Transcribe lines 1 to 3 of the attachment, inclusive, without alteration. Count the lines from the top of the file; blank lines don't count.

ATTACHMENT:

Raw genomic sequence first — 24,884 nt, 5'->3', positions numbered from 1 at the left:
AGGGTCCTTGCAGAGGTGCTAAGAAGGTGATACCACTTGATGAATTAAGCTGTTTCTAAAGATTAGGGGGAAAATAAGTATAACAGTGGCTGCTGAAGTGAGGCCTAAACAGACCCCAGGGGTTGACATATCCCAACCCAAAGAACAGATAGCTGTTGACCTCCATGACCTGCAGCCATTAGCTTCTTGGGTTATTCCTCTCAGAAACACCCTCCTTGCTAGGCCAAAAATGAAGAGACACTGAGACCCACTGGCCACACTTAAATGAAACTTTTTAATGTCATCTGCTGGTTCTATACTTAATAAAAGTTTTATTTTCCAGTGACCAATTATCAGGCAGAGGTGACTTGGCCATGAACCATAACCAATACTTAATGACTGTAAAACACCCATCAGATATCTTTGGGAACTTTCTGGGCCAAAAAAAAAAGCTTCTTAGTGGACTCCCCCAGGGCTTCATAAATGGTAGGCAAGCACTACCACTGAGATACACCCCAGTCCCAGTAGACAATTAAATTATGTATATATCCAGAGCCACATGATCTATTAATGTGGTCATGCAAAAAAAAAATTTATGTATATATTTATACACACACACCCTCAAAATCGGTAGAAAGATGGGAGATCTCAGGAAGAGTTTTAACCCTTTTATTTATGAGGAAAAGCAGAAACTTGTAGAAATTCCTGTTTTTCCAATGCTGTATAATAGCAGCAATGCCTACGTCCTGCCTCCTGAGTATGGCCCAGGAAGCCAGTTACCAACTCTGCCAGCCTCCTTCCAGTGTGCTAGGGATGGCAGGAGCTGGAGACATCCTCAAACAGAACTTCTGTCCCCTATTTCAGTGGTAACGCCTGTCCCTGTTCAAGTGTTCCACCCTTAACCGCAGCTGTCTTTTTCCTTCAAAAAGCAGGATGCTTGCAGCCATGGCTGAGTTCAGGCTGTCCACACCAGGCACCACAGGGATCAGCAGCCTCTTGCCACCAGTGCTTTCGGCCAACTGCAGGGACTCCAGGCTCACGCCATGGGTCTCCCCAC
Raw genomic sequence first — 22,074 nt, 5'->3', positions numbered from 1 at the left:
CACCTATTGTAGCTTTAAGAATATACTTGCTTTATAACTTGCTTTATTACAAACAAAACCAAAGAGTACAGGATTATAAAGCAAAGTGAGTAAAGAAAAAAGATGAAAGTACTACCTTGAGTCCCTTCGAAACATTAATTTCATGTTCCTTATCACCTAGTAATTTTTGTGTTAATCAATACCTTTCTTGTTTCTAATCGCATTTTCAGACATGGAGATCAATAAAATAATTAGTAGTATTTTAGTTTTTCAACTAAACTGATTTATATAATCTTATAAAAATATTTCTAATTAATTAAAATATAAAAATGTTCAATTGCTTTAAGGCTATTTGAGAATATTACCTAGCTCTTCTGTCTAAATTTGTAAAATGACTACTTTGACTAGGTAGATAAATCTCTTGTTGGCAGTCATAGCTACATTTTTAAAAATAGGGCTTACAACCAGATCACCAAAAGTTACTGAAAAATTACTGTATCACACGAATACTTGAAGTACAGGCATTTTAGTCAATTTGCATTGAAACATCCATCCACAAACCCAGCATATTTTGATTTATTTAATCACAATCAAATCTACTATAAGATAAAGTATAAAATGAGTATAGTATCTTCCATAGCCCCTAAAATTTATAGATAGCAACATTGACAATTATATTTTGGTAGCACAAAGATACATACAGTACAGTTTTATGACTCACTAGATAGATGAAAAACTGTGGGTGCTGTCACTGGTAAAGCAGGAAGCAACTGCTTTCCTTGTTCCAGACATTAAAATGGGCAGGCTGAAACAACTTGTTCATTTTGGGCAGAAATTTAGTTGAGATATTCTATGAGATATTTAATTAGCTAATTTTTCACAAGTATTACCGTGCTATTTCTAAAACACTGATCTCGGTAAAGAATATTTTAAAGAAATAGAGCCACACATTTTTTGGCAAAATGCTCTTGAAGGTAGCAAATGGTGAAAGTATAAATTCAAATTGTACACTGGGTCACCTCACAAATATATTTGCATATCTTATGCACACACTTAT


Raw genomic sequence first — 24,884 nt, 5'->3', positions numbered from 1 at the left:
AGGGTCCTTGCAGAGGTGCTAAGAAGGTGATACCACTTGATGAATTAAGCTGTTTCTAAAGATTAGGGGGAAAATAAGTATAACAGTGGCTGCTGAAGTGAGGCCTAAACAGACCCCAGGGGTTGACATATCCCAACCCAAAGAACAGATAGCTGTTGACCTCCATGACCTGCAGCCATTAGCTTCTTGGGTTATTCCTCTCAGAAACACCCTCCTTGCTAGGCCAAAAATGAAGAGACACTGAGACCCACTGGCCACACTTAAATGAAACTTTTTAATGTCATCTGCTGGTTCTATACTTAATAAAAGTTTTATTTTCCAGTGACCAATTATCAGGCAGAGGTGACTTGGCCATGAACCATAACCAATACTTAATGACTGTAAAACACCCATCAGATATCTTTGGGAACTTTCTGGGCCAAAAAAAAAAGCTTCTTAGTGGACTCCCCCAGGGCTTCATAAATGGTAGGCAAGCACTACCACTGAGATACACCCCAGTCCCAGTAGACAATTAAATTATGTATATATCCAGAGCCACATGATCTATTAATGTGGTCATGCAAAAAAAAAATTTATGTATATATTTATACACACACACCCTCAAAATCGGTAGAAAGATGGGAGATCTCAGGAAGAGTTTTAACCCTTTTATTTATGAGGAAAAGCAGAAACTTGTAGAAATTCCTGTTTTTCCAATGCTGTATAATAGCAGCAATGCCTACGTCCTGCCTCCTGAGTATGGCCCAGGAAGCCAGTTACCAACTCTGCCAGCCTCCTTCCAGTGTGCTAGGGATGGCAGGAGCTGGAGACATCCTCAAACAGAACTTCTGTCCCCTATTTCAGTGGTAACGCCTGTCCCTGTTCAAGTGTTCCACCCTTAACCGCAGCTGTCTTTTTCCTTCAAAAAGCAGGATGCTTGCAGCCATGGCTGAGTTCAGGCTGTCCACACCAGGCACCACAGGGATCAGCAGCCTCTTGCCACCAGTGCTTTCGGCCAACTGCAGGGACTCCAGGCTCACGCCATGGGTCTCCCCAC
Raw genomic sequence first — 22,074 nt, 5'->3', positions numbered from 1 at the left: